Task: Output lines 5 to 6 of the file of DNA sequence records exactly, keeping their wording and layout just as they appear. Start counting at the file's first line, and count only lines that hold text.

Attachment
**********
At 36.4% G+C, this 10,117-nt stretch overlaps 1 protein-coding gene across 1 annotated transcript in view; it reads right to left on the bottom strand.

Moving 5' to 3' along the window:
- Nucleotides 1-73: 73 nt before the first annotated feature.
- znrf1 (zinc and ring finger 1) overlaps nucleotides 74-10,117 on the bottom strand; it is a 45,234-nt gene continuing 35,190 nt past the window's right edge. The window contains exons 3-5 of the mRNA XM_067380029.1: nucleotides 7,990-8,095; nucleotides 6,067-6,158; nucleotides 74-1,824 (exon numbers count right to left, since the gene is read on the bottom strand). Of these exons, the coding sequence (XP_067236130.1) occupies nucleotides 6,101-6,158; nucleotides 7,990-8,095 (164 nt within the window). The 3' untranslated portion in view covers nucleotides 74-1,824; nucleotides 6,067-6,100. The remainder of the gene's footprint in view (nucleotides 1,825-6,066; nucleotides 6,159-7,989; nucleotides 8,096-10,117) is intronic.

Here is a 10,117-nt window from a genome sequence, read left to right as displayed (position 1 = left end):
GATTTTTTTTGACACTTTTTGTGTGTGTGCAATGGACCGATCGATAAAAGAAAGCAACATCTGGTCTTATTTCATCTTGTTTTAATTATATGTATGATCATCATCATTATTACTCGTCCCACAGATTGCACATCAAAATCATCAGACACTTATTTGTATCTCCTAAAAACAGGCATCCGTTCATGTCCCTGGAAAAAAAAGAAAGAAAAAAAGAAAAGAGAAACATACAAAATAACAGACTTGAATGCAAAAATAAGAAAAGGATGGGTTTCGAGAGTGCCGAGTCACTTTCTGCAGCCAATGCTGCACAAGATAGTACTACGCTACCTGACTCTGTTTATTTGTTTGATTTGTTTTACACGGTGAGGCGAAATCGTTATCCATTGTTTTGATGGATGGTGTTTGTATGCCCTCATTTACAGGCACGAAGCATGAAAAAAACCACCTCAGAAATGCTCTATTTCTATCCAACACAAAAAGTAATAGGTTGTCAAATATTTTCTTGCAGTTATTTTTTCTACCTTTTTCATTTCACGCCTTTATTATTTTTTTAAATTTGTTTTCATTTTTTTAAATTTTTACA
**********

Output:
Here is a 10,117-nt window from a genome sequence, read left to right as displayed (position 1 = left end):
GATTTTTTTTGACACTTTTTGTGTGTGTGCAATGGACCGATCGATAAAAGAAAGCAACATCTGGTCTTATTTCATCTTGTTTTAATTATATGTATGATCATCATCATTATTACTCGTCCCACAGATTGCACATCAAAATCATCAGACACTTATTTGTATCTCCTAAAAACAGGCATCCGTTCATGTCCCTGGAAAAAAAAGAAAGAAAAAAAGAAAAGAGAAACATACAAAATAACAGACTTGAATGCAAAAATAAGAAAAGGATGGGTTTCGAGAGTGCCGAGTCACTTTCTGCAGCCAATGCTGCACAAGATAGTACTACGCTACCTGACTCTGTTTATTTGTTTGATTTGTTTTACACGGTGAGGCGAAATCGTTATCCATTGTTTTGATGGATGGTGTTTGTATGCCCTCATTTACAGGCACGAAGCATGAAAAAAACCACCTCAGAAATGCTCTATTTCTATCCAACACAAAAAGTAATAGGTTGTCAAATATTTTCTTGCAGTTATTTTTTCTACCTTTTTCATTTCACGCCTTTATTATTTTTTTAAATTTGTTTTCATTTTTTTAAATTTTTACA